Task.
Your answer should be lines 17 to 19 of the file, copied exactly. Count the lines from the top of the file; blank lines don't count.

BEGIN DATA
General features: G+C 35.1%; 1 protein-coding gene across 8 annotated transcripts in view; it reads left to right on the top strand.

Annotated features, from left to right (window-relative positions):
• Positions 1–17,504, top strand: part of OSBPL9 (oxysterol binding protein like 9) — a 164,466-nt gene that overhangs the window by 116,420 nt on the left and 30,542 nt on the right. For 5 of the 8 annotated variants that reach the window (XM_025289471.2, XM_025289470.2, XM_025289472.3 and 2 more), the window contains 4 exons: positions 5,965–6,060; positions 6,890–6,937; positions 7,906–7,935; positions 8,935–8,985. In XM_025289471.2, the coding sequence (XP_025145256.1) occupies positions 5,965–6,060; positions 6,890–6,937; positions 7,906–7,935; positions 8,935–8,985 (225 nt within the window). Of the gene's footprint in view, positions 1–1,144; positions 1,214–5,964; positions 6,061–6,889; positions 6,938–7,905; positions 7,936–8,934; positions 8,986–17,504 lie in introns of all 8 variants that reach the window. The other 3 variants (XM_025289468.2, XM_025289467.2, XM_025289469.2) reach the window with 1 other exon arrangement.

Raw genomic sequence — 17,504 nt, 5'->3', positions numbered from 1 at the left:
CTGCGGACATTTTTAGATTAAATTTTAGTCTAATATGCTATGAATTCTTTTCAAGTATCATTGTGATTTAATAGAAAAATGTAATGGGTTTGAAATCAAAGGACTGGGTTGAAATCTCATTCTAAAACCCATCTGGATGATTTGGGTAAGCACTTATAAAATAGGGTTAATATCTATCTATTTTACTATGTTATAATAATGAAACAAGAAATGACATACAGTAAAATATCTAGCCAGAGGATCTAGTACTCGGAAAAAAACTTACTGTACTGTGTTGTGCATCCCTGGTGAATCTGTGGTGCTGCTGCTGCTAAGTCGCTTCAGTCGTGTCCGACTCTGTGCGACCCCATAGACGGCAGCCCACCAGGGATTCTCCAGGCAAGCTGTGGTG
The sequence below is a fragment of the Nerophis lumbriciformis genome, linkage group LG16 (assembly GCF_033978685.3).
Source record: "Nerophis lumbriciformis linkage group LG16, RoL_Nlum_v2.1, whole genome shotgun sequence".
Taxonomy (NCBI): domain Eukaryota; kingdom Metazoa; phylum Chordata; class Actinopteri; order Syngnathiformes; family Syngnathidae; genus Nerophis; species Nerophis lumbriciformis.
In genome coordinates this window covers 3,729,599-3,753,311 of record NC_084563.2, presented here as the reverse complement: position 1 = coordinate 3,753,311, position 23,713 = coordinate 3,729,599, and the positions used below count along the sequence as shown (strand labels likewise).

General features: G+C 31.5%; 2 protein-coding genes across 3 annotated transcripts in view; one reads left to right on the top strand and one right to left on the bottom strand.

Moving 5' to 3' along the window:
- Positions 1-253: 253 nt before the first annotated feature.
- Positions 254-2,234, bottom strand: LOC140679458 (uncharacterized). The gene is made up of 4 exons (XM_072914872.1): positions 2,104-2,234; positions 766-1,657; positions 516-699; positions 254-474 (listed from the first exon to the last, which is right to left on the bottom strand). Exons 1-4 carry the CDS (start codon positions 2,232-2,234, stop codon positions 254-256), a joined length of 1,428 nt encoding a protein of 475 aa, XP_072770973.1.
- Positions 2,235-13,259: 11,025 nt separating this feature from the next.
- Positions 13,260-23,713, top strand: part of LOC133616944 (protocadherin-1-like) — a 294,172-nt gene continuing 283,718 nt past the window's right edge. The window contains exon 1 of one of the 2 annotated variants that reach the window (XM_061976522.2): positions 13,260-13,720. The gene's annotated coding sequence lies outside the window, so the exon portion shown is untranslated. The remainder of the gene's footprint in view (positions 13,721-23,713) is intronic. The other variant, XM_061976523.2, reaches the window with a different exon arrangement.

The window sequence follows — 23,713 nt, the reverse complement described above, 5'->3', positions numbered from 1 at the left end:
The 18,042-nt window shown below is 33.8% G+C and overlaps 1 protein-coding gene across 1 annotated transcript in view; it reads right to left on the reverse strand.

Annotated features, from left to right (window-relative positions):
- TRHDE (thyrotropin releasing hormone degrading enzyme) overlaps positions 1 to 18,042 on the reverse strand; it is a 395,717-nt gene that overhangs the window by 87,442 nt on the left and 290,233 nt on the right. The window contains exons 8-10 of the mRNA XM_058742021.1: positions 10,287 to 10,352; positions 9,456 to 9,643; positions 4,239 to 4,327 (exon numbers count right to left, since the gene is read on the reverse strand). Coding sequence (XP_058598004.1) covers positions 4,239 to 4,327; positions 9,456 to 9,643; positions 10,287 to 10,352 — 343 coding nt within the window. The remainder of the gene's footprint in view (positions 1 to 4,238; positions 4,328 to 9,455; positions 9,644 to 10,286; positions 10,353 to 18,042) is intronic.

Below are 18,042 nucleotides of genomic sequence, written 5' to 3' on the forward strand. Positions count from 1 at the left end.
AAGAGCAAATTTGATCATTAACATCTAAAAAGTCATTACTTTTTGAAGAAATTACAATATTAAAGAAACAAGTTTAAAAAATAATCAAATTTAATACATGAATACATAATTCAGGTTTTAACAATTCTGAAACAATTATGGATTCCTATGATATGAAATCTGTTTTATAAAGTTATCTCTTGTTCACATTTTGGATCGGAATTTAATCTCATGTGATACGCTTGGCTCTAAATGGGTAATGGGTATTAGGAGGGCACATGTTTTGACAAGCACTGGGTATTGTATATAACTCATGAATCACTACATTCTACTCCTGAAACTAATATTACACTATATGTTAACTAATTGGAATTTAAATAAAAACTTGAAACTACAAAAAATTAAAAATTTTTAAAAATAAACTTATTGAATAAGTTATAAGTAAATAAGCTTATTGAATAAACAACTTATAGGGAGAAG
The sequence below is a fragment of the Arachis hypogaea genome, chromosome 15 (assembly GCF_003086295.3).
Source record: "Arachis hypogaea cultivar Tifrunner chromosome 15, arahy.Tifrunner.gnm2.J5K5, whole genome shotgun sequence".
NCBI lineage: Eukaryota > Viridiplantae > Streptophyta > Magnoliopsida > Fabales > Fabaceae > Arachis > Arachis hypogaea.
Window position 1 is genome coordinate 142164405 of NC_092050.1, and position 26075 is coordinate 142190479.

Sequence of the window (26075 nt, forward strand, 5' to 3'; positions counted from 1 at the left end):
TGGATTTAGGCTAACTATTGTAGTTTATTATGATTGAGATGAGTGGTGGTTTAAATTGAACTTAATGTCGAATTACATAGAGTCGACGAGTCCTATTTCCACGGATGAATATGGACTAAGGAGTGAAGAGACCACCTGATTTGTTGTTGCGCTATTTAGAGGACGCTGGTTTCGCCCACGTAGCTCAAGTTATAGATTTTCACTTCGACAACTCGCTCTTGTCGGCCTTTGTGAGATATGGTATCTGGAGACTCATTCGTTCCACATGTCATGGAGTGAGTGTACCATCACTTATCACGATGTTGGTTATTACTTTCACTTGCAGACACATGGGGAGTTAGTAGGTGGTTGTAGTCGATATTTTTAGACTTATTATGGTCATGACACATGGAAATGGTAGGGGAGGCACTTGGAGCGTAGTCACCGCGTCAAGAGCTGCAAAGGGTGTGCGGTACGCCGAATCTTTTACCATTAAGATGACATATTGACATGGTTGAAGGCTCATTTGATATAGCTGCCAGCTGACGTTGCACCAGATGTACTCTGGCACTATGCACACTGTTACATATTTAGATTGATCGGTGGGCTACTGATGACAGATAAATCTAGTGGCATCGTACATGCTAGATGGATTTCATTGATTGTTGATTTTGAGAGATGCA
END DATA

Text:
The 18,042-nt window shown below is 33.8% G+C and overlaps 1 protein-coding gene across 1 annotated transcript in view; it reads right to left on the reverse strand.

Annotated features, from left to right (window-relative positions):
- TRHDE (thyrotropin releasing hormone degrading enzyme) overlaps positions 1 to 18,042 on the reverse strand; it is a 395,717-nt gene that overhangs the window by 87,442 nt on the left and 290,233 nt on the right. The window contains exons 8-10 of the mRNA XM_058742021.1: positions 10,287 to 10,352; positions 9,456 to 9,643; positions 4,239 to 4,327 (exon numbers count right to left, since the gene is read on the reverse strand). Coding sequence (XP_058598004.1) covers positions 4,239 to 4,327; positions 9,456 to 9,643; positions 10,287 to 10,352 — 343 coding nt within the window. The remainder of the gene's footprint in view (positions 1 to 4,238; positions 4,328 to 9,455; positions 9,644 to 10,286; positions 10,353 to 18,042) is intronic.